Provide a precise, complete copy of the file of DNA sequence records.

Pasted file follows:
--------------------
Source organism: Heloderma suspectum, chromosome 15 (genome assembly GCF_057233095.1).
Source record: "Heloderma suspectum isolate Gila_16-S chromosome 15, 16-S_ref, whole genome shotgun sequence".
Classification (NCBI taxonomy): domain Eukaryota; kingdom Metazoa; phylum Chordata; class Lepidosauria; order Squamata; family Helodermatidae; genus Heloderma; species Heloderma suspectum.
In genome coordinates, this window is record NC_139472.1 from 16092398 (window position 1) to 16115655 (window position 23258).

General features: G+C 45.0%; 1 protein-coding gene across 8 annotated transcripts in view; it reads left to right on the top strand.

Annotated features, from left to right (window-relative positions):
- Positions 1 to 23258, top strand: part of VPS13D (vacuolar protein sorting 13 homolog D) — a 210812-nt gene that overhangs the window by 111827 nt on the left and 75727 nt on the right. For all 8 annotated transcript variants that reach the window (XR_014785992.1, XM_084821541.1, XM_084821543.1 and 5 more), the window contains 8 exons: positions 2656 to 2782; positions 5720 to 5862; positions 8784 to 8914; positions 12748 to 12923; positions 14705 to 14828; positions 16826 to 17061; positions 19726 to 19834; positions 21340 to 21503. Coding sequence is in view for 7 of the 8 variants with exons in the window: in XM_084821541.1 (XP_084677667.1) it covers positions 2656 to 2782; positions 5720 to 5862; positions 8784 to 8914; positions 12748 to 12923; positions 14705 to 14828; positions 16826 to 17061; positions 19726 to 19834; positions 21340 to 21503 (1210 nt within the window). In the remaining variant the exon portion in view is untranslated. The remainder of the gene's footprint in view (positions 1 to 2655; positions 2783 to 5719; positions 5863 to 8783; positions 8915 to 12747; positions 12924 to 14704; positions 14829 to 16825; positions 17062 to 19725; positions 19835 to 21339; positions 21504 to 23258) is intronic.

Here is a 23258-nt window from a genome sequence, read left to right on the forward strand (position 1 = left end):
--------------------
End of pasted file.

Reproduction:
Source organism: Heloderma suspectum, chromosome 15 (genome assembly GCF_057233095.1).
Source record: "Heloderma suspectum isolate Gila_16-S chromosome 15, 16-S_ref, whole genome shotgun sequence".
Classification (NCBI taxonomy): domain Eukaryota; kingdom Metazoa; phylum Chordata; class Lepidosauria; order Squamata; family Helodermatidae; genus Heloderma; species Heloderma suspectum.
In genome coordinates, this window is record NC_139472.1 from 16092398 (window position 1) to 16115655 (window position 23258).

General features: G+C 45.0%; 1 protein-coding gene across 8 annotated transcripts in view; it reads left to right on the top strand.

Annotated features, from left to right (window-relative positions):
- Positions 1 to 23258, top strand: part of VPS13D (vacuolar protein sorting 13 homolog D) — a 210812-nt gene that overhangs the window by 111827 nt on the left and 75727 nt on the right. For all 8 annotated transcript variants that reach the window (XR_014785992.1, XM_084821541.1, XM_084821543.1 and 5 more), the window contains 8 exons: positions 2656 to 2782; positions 5720 to 5862; positions 8784 to 8914; positions 12748 to 12923; positions 14705 to 14828; positions 16826 to 17061; positions 19726 to 19834; positions 21340 to 21503. Coding sequence is in view for 7 of the 8 variants with exons in the window: in XM_084821541.1 (XP_084677667.1) it covers positions 2656 to 2782; positions 5720 to 5862; positions 8784 to 8914; positions 12748 to 12923; positions 14705 to 14828; positions 16826 to 17061; positions 19726 to 19834; positions 21340 to 21503 (1210 nt within the window). In the remaining variant the exon portion in view is untranslated. The remainder of the gene's footprint in view (positions 1 to 2655; positions 2783 to 5719; positions 5863 to 8783; positions 8915 to 12747; positions 12924 to 14704; positions 14829 to 16825; positions 17062 to 19725; positions 19835 to 21339; positions 21504 to 23258) is intronic.

Here is a 23258-nt window from a genome sequence, read left to right on the forward strand (position 1 = left end):